Washington: People, who have entered the matrimonial bond, tend to have more frequent action in the bedroom, but does this leads to better relationships? It depends on how you ask.
Newlywed couples who have a lot of sex don’t report being any more satisfied with their relationships than those who have sex less often, but their automatic behavioral responses tell a different story, according to the Florida State University research.
“We found that the frequency with which couples have sex has no influence on whether or not they report being happy with their relationship, but their sexual frequency does influence their more spontaneous, automatic, gut-level feelings about their partners,” says lead author Lindsey L. Hicks.
Hicks added that this is important in light of research demonstrating that these automatic attitudes ultimately predict whether couples end up becoming dissatisfied with their relationship.
From an evolutionary standpoint, frequent sex confers several benefits, improving chances of conception and helping bond partners together in relationships that facilitate child-rearing. But when researchers explicitly ask couples about their relationship satisfaction, they typically don’t find any association between satisfaction and frequency of sex.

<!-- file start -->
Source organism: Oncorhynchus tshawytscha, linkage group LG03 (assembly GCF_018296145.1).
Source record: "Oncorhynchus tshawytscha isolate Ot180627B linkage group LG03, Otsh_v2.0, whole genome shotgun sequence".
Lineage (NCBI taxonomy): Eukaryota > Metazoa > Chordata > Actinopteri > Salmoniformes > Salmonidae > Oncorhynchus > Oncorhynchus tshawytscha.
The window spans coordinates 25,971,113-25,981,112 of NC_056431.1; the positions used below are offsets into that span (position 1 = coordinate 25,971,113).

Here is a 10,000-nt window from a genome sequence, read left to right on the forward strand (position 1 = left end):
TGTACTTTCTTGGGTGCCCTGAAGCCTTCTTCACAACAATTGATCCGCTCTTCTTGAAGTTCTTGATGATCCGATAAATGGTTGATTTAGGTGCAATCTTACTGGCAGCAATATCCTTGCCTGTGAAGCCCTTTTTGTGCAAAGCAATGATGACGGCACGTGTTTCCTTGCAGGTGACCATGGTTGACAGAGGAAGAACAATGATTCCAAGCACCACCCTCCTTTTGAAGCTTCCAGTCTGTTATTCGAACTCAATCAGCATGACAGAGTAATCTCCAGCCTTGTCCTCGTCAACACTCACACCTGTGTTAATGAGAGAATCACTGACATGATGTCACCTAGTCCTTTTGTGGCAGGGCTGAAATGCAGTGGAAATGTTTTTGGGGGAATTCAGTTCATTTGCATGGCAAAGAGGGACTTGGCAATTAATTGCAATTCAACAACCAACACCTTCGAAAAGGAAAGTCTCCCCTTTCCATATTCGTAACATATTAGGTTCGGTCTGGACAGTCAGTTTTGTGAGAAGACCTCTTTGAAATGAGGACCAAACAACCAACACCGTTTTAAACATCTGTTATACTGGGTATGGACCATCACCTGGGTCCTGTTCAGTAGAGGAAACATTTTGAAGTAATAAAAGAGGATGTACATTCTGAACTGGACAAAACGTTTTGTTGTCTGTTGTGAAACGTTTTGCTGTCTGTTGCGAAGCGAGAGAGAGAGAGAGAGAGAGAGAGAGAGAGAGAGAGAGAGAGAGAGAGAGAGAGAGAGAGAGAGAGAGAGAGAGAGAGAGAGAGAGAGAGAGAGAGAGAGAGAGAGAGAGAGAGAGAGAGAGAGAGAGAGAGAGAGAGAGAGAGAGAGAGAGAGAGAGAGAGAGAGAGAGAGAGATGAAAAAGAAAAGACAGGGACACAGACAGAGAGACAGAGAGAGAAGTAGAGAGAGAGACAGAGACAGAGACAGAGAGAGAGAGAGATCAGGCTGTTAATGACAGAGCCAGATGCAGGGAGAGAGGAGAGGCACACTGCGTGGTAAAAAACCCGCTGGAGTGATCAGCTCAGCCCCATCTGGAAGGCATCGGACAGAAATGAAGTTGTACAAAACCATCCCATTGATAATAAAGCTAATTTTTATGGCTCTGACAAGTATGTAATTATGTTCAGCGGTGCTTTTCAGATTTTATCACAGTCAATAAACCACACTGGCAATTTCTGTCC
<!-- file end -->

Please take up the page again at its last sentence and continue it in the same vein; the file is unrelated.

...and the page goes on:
“Our findings suggest that we’re capturing different types of evaluations when we measure explicit and automatic evaluations of a partner or relationship,” says Hicks. “Deep down, some people feel unhappy with their partner but they don’t readily admit it to us, or perhaps even themselves.”
The researchers note those participants’ reports of how often they remember having sex may not be the most precise measure of sexual frequency. And it remains to be seen whether the findings are applicable to all couples or specific to newly married couples like those they studied.
Taken together, the findings drive home the point that asking someone about their feelings or attitudes isn’t the only way to measure how they feel.
“These studies illustrate that some of our experiences, which can be either positive or negative, affect our relationship evaluations whether we know it or not,” Hicks concludes.
The study is published in Psychological Science.